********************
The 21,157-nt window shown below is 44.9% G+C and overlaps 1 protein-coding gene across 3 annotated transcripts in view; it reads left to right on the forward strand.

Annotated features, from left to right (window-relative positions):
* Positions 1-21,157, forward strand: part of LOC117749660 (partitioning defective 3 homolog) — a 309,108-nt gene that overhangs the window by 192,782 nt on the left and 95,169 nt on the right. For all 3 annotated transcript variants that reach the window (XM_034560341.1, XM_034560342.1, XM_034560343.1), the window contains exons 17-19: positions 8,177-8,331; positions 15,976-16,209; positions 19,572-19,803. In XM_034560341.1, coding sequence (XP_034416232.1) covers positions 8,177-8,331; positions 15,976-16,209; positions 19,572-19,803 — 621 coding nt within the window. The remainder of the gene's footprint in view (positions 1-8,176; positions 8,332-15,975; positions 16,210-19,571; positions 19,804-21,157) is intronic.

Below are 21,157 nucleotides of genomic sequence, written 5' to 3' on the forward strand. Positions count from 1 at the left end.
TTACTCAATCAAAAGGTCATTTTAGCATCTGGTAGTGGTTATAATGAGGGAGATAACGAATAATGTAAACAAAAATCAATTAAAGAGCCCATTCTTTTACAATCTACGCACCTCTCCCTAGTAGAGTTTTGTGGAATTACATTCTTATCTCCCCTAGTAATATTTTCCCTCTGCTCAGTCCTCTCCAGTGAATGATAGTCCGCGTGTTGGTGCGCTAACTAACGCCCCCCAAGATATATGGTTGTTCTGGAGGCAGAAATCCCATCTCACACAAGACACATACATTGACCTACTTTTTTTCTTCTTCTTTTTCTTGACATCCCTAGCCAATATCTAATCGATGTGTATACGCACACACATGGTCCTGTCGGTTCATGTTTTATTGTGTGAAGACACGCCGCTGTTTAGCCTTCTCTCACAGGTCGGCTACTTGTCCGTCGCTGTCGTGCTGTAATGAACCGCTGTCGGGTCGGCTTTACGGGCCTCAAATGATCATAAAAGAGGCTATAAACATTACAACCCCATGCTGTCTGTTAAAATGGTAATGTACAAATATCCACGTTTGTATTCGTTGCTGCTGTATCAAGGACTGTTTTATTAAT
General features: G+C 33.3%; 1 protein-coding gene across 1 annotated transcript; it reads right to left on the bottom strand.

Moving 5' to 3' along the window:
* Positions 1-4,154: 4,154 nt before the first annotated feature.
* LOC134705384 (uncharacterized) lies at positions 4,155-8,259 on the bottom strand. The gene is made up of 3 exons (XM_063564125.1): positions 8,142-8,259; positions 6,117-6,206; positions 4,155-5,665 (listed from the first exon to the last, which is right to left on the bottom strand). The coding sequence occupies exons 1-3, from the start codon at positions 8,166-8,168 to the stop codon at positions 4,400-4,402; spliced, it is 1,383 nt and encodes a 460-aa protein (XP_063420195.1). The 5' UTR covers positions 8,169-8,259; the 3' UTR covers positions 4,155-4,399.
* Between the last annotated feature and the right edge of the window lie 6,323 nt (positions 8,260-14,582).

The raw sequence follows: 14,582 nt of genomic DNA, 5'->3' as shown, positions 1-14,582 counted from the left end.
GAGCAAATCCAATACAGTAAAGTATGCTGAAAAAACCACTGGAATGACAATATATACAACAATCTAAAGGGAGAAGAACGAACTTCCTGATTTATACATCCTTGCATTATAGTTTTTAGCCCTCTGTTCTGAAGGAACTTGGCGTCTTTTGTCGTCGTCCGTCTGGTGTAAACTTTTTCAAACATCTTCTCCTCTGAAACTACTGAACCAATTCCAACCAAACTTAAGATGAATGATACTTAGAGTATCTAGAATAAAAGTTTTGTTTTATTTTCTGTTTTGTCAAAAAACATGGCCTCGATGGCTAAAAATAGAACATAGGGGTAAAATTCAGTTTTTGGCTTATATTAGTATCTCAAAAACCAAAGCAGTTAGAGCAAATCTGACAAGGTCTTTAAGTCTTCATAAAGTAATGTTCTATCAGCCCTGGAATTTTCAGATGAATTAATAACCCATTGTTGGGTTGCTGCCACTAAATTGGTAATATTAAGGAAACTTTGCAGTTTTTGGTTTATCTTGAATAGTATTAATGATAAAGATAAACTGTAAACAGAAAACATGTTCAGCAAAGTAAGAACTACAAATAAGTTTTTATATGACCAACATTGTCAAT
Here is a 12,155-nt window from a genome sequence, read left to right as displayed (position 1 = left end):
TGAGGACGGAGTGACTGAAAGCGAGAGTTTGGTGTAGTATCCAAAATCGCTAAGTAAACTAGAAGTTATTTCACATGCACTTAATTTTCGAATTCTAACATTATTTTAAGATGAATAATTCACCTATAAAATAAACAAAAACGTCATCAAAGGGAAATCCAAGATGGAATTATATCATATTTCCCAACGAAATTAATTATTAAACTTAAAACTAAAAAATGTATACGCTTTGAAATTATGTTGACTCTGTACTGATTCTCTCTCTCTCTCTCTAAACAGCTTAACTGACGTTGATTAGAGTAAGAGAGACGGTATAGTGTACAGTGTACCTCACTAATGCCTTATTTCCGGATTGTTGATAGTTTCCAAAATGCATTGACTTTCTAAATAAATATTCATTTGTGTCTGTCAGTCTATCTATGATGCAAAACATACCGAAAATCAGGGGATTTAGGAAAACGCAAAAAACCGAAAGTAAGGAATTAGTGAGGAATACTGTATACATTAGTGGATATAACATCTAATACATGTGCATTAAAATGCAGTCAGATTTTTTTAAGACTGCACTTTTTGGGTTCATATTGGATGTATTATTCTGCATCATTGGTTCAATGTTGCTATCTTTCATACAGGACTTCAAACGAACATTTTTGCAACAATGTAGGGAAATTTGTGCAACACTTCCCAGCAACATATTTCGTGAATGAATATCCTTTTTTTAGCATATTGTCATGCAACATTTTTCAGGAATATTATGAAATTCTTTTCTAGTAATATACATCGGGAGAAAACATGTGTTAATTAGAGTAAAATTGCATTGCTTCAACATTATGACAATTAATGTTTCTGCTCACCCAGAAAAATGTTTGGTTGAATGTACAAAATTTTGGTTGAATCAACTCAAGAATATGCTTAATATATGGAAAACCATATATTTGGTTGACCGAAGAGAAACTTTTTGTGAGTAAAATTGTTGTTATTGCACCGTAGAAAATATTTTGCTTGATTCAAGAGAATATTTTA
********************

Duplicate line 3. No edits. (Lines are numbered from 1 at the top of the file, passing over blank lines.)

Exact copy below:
* Positions 1-21,157, forward strand: part of LOC117749660 (partitioning defective 3 homolog) — a 309,108-nt gene that overhangs the window by 192,782 nt on the left and 95,169 nt on the right. For all 3 annotated transcript variants that reach the window (XM_034560341.1, XM_034560342.1, XM_034560343.1), the window contains exons 17-19: positions 8,177-8,331; positions 15,976-16,209; positions 19,572-19,803. In XM_034560341.1, coding sequence (XP_034416232.1) covers positions 8,177-8,331; positions 15,976-16,209; positions 19,572-19,803 — 621 coding nt within the window. The remainder of the gene's footprint in view (positions 1-8,176; positions 8,332-15,975; positions 16,210-19,571; positions 19,804-21,157) is intronic.